Ross Mayfield has started a Flikr group called Parking Lot Indicatr, based on an old idea.
The old idea is this: People who want to check out a high-tech company (perhaps because they want to buy the product, the stock, or the whole company) can look in the carpark to detect levels of weekend working. Presumably the quality of the cars matters as well as the quantity. (If programmers never wash their cars, what does that tell you about their code?)
(In my view, this indicator may be misleading when used to compare companies, but it may be useful to detect changes or key events in a single company over time. And if we can read/record number plates and track these over an extended time period, we may detect migrations of staff from one company to another.)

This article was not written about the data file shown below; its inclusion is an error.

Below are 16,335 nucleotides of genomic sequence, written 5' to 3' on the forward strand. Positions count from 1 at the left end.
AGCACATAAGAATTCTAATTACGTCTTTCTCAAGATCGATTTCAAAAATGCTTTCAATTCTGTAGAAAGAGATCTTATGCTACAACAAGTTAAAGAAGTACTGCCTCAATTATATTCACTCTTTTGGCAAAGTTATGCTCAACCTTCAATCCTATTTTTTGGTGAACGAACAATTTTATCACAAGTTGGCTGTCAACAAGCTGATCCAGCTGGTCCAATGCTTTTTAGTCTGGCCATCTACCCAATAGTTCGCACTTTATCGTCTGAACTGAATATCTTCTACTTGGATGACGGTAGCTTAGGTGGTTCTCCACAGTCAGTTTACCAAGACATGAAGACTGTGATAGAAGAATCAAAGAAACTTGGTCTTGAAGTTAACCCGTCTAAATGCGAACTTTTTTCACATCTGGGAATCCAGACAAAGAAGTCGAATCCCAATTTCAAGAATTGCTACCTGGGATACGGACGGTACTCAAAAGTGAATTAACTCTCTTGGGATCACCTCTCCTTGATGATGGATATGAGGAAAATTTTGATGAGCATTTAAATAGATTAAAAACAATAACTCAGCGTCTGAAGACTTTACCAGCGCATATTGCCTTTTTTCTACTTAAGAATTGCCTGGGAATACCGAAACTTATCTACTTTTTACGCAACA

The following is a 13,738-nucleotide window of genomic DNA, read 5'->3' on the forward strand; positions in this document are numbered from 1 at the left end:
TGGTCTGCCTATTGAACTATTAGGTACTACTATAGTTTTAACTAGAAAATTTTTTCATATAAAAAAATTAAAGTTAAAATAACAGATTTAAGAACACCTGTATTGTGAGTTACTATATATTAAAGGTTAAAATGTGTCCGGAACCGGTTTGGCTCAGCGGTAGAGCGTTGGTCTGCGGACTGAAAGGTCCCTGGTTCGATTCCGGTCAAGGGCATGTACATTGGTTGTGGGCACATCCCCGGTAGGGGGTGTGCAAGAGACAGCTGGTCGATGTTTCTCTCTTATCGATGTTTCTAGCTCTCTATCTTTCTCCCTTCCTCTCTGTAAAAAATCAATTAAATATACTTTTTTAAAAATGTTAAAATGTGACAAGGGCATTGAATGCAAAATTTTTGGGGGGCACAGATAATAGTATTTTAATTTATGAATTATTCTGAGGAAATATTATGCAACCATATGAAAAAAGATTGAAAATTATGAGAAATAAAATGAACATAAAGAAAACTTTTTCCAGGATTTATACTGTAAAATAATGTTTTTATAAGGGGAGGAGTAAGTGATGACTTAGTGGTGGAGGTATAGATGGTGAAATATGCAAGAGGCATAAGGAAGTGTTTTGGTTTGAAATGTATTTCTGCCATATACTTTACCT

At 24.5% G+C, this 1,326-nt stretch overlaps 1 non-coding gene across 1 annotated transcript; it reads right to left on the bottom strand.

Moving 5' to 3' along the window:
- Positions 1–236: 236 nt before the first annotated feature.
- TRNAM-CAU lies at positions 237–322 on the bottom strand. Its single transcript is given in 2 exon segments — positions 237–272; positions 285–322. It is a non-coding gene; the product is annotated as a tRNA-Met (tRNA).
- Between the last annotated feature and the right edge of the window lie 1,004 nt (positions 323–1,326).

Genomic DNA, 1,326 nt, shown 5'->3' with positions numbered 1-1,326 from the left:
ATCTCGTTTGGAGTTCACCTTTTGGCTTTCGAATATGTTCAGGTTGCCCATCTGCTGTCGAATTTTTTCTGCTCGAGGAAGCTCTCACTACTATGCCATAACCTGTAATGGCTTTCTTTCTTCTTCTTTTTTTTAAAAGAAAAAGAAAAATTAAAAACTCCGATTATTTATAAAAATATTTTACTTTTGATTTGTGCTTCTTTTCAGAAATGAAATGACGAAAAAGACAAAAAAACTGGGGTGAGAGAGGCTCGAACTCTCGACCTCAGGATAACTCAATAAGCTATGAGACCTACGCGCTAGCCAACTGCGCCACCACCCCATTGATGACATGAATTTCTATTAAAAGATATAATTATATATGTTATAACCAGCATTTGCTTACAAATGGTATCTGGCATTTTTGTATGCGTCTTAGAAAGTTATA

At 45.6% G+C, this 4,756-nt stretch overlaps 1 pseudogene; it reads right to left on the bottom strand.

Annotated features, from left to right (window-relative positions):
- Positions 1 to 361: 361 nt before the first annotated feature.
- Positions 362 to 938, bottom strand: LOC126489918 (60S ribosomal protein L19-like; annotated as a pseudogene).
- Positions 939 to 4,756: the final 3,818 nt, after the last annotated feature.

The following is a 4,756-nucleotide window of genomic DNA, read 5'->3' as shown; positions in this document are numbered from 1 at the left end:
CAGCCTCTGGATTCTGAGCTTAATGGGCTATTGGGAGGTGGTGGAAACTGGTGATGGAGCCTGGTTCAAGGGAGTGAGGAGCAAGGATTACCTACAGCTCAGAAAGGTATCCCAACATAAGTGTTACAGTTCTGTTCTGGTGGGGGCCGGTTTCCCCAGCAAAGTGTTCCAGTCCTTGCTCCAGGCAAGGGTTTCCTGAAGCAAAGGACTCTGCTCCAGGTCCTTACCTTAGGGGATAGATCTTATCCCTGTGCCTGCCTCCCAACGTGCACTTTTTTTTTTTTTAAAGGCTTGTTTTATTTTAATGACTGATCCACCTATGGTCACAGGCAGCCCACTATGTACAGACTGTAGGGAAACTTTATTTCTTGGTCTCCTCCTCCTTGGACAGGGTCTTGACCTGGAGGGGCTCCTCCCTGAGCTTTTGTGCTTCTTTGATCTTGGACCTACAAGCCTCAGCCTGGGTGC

The new idea is this: People who don't want to cycle around Silicon Valley can simply browse a collection of carpark photos on the Internet, contributed by volunteers.
But if you want to create a false illusion, it's very easy to get one photo of a full carpark. And if you want to show an empty carpark, you just have to take your photo at the time of a major trade show or user group conference.
So why should anyone trust these photos as an authentic indicator of what is going on? Who takes the photos, and what's their agenda? How do we interpret what we see?
Network trust appears to rely on scale. If you have large numbers of independent contributors, then someone with a falsifying agenda might stand out. But don't count on it.
And why stop at cars? Why not photograph the empty pizza boxes piled by the dustbins, the cigarette ends on the pavement. Why not snap a Bill Gates lookalike sneaking in after hours for a private demonstration of version 4.2.
What other purposes could this Flikr group serve? Errant/suspicious husbands and wives could construct/deconstruct late-at-the-office-again-dear alibis.